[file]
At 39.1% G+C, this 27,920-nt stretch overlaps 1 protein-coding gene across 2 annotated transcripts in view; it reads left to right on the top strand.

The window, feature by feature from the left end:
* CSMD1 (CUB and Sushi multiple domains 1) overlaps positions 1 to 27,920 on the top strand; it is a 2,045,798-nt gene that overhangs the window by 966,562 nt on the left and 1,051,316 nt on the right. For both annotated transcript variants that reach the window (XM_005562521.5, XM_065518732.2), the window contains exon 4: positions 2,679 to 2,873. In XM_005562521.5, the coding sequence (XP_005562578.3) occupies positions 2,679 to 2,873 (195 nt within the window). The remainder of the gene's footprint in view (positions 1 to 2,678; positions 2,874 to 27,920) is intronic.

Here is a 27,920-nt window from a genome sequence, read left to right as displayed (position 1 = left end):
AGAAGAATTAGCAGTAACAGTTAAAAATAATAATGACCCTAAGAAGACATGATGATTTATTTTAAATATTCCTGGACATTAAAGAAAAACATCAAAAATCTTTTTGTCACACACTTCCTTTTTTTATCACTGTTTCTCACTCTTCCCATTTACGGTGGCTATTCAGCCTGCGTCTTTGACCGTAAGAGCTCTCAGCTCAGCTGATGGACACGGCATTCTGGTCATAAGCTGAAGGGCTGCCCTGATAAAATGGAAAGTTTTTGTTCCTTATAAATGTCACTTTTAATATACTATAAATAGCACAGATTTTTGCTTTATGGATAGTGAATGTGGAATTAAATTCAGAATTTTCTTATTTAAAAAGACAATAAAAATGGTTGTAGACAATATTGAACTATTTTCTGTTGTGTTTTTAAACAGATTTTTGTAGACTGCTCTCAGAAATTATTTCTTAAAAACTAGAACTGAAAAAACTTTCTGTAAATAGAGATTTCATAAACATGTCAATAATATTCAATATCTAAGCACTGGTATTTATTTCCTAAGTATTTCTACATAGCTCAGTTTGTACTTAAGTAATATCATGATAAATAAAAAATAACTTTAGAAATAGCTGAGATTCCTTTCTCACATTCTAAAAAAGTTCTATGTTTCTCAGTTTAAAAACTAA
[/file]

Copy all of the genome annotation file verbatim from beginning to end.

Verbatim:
At 39.1% G+C, this 27,920-nt stretch overlaps 1 protein-coding gene across 2 annotated transcripts in view; it reads left to right on the top strand.

The window, feature by feature from the left end:
* CSMD1 (CUB and Sushi multiple domains 1) overlaps positions 1 to 27,920 on the top strand; it is a 2,045,798-nt gene that overhangs the window by 966,562 nt on the left and 1,051,316 nt on the right. For both annotated transcript variants that reach the window (XM_005562521.5, XM_065518732.2), the window contains exon 4: positions 2,679 to 2,873. In XM_005562521.5, the coding sequence (XP_005562578.3) occupies positions 2,679 to 2,873 (195 nt within the window). The remainder of the gene's footprint in view (positions 1 to 2,678; positions 2,874 to 27,920) is intronic.

Here is a 27,920-nt window from a genome sequence, read left to right as displayed (position 1 = left end):
AGAAGAATTAGCAGTAACAGTTAAAAATAATAATGACCCTAAGAAGACATGATGATTTATTTTAAATATTCCTGGACATTAAAGAAAAACATCAAAAATCTTTTTGTCACACACTTCCTTTTTTTATCACTGTTTCTCACTCTTCCCATTTACGGTGGCTATTCAGCCTGCGTCTTTGACCGTAAGAGCTCTCAGCTCAGCTGATGGACACGGCATTCTGGTCATAAGCTGAAGGGCTGCCCTGATAAAATGGAAAGTTTTTGTTCCTTATAAATGTCACTTTTAATATACTATAAATAGCACAGATTTTTGCTTTATGGATAGTGAATGTGGAATTAAATTCAGAATTTTCTTATTTAAAAAGACAATAAAAATGGTTGTAGACAATATTGAACTATTTTCTGTTGTGTTTTTAAACAGATTTTTGTAGACTGCTCTCAGAAATTATTTCTTAAAAACTAGAACTGAAAAAACTTTCTGTAAATAGAGATTTCATAAACATGTCAATAATATTCAATATCTAAGCACTGGTATTTATTTCCTAAGTATTTCTACATAGCTCAGTTTGTACTTAAGTAATATCATGATAAATAAAAAATAACTTTAGAAATAGCTGAGATTCCTTTCTCACATTCTAAAAAAGTTCTATGTTTCTCAGTTTAAAAACTAA